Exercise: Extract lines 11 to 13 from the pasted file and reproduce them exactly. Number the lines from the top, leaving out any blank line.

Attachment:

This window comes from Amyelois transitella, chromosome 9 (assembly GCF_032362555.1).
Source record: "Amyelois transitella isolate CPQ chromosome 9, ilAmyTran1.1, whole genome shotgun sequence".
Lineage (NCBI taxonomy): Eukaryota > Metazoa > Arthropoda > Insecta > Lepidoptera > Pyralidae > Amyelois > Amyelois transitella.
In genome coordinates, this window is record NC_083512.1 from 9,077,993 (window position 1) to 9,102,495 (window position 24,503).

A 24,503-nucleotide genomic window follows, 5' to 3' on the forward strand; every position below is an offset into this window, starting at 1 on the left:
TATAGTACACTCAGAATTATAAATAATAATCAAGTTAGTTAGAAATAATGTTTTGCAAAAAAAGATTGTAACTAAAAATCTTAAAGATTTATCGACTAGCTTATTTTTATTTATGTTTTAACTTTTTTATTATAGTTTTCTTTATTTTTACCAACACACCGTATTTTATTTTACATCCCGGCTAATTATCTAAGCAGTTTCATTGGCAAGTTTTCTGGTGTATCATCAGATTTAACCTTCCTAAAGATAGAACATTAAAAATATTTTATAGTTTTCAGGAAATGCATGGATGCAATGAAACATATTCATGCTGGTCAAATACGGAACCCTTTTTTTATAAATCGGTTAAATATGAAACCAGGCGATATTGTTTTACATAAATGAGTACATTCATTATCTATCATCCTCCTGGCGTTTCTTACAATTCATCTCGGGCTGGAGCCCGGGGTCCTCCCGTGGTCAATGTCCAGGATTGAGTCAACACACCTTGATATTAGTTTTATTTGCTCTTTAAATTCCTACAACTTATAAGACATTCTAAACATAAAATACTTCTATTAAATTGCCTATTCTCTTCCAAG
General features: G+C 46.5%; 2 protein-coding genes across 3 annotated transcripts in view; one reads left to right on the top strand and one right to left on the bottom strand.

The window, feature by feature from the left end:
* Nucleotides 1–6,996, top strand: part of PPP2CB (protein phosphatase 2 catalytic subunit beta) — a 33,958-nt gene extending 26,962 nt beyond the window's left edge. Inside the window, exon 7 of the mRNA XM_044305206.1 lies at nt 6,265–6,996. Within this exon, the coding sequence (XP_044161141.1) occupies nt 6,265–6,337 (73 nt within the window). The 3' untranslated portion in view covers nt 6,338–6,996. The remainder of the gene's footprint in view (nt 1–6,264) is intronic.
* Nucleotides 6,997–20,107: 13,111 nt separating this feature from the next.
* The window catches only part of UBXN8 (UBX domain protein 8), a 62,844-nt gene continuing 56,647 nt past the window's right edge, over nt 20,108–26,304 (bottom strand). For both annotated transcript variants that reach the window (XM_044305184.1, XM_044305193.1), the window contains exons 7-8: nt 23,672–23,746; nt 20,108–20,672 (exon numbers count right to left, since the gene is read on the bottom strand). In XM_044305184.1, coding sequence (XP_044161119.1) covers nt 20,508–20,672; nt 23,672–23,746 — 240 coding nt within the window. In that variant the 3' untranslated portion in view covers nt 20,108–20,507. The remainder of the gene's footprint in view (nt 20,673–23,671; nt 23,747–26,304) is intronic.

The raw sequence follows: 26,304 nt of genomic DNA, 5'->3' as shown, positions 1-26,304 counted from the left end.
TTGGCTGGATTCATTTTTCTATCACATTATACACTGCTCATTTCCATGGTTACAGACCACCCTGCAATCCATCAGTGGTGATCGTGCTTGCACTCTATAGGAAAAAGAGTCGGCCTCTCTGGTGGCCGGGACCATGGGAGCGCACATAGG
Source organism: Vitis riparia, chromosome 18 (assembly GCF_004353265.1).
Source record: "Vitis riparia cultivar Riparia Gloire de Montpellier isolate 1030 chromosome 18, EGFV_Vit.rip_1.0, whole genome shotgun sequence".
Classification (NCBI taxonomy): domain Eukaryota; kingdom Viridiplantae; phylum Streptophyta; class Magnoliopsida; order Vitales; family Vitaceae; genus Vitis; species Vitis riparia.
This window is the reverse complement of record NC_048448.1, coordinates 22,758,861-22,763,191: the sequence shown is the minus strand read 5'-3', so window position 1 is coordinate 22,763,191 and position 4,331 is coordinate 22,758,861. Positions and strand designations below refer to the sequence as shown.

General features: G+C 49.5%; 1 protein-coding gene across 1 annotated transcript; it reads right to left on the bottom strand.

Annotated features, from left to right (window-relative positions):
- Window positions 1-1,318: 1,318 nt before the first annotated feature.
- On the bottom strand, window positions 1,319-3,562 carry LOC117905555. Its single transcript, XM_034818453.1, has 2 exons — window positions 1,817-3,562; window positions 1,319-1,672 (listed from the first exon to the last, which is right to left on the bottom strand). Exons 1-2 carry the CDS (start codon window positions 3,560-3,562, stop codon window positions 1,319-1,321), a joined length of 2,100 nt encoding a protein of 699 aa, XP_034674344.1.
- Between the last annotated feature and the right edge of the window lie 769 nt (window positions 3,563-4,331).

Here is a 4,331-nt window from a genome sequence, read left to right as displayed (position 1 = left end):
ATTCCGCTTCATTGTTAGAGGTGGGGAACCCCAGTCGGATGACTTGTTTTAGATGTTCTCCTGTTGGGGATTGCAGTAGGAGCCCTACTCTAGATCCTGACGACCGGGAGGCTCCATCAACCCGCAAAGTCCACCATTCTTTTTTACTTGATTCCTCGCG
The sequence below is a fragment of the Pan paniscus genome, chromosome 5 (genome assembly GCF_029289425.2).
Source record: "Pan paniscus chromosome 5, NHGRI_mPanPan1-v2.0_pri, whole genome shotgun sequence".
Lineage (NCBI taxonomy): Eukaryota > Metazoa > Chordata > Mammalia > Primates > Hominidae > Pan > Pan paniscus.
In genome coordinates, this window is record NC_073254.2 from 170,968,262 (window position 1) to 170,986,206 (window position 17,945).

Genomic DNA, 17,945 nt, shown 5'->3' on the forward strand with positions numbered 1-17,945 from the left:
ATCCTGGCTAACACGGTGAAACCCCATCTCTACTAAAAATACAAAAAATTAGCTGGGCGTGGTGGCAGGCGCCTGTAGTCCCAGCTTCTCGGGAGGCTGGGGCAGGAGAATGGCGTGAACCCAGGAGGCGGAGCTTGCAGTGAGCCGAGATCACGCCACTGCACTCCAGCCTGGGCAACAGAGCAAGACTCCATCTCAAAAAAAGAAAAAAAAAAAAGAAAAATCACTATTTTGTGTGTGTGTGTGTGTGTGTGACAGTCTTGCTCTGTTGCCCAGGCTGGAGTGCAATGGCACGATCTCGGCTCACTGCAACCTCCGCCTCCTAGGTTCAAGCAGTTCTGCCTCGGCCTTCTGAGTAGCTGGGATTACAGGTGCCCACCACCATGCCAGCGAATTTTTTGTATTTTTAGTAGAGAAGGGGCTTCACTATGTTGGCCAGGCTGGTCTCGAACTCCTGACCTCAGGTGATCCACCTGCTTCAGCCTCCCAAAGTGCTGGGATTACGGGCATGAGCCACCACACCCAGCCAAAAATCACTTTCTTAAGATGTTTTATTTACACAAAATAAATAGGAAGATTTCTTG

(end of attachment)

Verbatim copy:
* The window catches only part of UBXN8 (UBX domain protein 8), a 62,844-nt gene continuing 56,647 nt past the window's right edge, over nt 20,108–26,304 (bottom strand). For both annotated transcript variants that reach the window (XM_044305184.1, XM_044305193.1), the window contains exons 7-8: nt 23,672–23,746; nt 20,108–20,672 (exon numbers count right to left, since the gene is read on the bottom strand). In XM_044305184.1, coding sequence (XP_044161119.1) covers nt 20,508–20,672; nt 23,672–23,746 — 240 coding nt within the window. In that variant the 3' untranslated portion in view covers nt 20,108–20,507. The remainder of the gene's footprint in view (nt 20,673–23,671; nt 23,747–26,304) is intronic.

The raw sequence follows: 26,304 nt of genomic DNA, 5'->3' as shown, positions 1-26,304 counted from the left end.
TTGGCTGGATTCATTTTTCTATCACATTATACACTGCTCATTTCCATGGTTACAGACCACCCTGCAATCCATCAGTGGTGATCGTGCTTGCACTCTATAGGAAAAAGAGTCGGCCTCTCTGGTGGCCGGGACCATGGGAGCGCACATAGG